// This fixes a defect in TextInputLayout
 if (TextUtils.isEmpty(error)) {
 textInputLayout.setError(null);
 textInputLayout.setErrorEnabled(false);
 } else {
 textInputLayout.setError(error);
 textInputLayout.setErrorEnabled(true);
 }
}

Lastly, the view model needs to be bound to the layout.

In SignInActivity.java

@Override
protected void onCreate(Bundle savedInstanceState) {
 super.onCreate(savedInstanceState);

 mViewModel = new SignInViewModel();
 mBinding = DataBindingUtil.setContentView(this, 
 R.layout.activity_sign_in);
 mBinding.setData(mViewModel);
}

2 - Callbacks (aka Listener Bindings)

How many times have you written something like this (and the corresponding listeners)?

Button button = (Button) findViewById(R.id.button);
button.setOnClickListener(this);

Any reasonable sized Android app likely has more than 100 of these and other listeners like OnCheckChangeListener, OnItemSelectedListener, etc. Not only is this code tedious and boring to write, it tightly couples the business logic to the UI. Let us look at how this can be achieved via data binding.

First, define an interface for the callback.

SignInActionCallback.java

public interface SignInActionCallback {
 void onSignInClicked();
}

In the layout, define a variable for the callback. Then, a lambda expression can be used to bind the onClickListener to the callback method.

activity_sign_in.xml


...
 
...

Lastly, implement the callback interface and bind the callback to the layout.

In SignInActivity.java

private SignInActionCallback mCallback = new SignInActionCallback() {
 @Override
 public void onSignInClicked() {
 attemptLogin();
 }
};

@Override
protected void onCreate(Bundle savedInstanceState) {
 super.onCreate(savedInstanceState);

 mViewModel = new SignInViewModel();
 mBinding = DataBindingUtil.setContentView(this, 
 R.layout.activity_sign_in);
 mBinding.setData(mViewModel);
 mBinding.setCallback(mCallback);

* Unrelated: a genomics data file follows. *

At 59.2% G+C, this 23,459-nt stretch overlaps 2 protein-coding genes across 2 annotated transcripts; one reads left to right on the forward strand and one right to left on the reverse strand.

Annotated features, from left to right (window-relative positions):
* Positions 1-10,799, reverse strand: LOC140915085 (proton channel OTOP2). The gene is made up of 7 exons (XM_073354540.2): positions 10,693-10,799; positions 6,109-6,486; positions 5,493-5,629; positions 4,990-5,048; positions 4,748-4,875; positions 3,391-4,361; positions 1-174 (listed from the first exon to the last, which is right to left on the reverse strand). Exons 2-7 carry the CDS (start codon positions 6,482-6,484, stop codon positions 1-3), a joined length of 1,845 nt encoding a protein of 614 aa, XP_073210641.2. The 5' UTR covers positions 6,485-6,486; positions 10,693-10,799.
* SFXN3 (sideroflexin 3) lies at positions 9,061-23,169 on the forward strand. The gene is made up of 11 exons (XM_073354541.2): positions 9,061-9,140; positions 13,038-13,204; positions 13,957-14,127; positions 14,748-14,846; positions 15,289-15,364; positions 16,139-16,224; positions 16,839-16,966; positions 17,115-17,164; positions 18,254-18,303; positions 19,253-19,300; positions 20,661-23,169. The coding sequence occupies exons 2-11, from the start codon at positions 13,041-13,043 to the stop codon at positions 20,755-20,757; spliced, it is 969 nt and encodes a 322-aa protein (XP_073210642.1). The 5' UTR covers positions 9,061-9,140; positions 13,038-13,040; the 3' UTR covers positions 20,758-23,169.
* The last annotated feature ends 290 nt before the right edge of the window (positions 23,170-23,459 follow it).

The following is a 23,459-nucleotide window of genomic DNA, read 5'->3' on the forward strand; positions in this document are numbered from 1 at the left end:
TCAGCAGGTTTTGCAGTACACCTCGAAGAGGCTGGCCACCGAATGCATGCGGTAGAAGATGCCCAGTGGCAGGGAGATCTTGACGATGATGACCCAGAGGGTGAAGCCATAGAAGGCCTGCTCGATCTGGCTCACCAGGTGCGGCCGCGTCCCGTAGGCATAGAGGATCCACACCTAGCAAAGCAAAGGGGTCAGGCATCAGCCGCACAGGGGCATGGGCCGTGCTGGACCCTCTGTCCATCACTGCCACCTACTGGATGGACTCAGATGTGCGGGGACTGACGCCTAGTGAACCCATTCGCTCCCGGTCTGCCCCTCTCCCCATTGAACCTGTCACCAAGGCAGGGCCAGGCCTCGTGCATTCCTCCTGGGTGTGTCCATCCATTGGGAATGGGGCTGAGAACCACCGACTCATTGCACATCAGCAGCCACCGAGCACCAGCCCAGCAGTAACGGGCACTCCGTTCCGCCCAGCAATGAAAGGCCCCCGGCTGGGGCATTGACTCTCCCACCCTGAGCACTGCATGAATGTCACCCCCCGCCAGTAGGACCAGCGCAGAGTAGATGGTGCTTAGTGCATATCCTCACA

}

Note: The callback implementation must be its own class (anonymous inner class is ok). Do not let activity/fragment implement it since auto-generated code will fail.

For more information and examples, see the Data Binding documentation on Listener Bindings and passing parameters.

While this looks like a fair bit of code for a single callback, adding more callbacks in the same activity/fragment is simply adding a method to the interface, and adding the listener binding to the layout. In the next section, we will show you how this can be made highly extensible.

1 - The last adapter you will ever need!

One of the most boring, repetitive, tedious tasks in Android is creating an adapter for every list, recycler view, or pager in the app, especially since nearly every adapter does the same thing except with different view holders. If #2-#5 has not convinced you that using data binding will make your life easier, this one will. This is the last adapter you will ever need.

Note: Thank you to Android Framework Team for providing great examples at https://github.com/google/android-ui-toolkit-demos upon which this is built.

Building upon the view model and listener bindings from #2 and #3, let's start with the pattern for items within the adapter. Each item has a view model defined by a Java object and a corresponding view (layout). Each item extends the following:

BaseObservableWithLayoutItem.java

abstract public class BaseObservableWithLayoutItem extends BaseObservable implements LayoutBinding {
}

LayoutBinding.java

public interface LayoutBinding {
 /**
 * Get the layout resource ID for an view that needs to be bound.
 * @return the resource ID of the layout
 */
 @LayoutRes
 int getLayoutId();
}

For example, a sample item would look like:

SamplePostItem.java

@Parcel
public class SamplePostItem extends BaseObservableWithLayoutItem {

 @Bindable
 SamplePostModel post;

 SamplePostItem() {}

 public SamplePostItem(SamplePostModel postModel) {
 this.post = postModel;
 }

 @Override
 public int getLayoutId() {
 return R.layout.item_sample_post;
 }

 public SamplePostModel getPost() {
 return post;
 }

}

Note: This example is using the Parceler library for easily converting POJOs to Parcelables.

SamplePostModel.java

@Parcel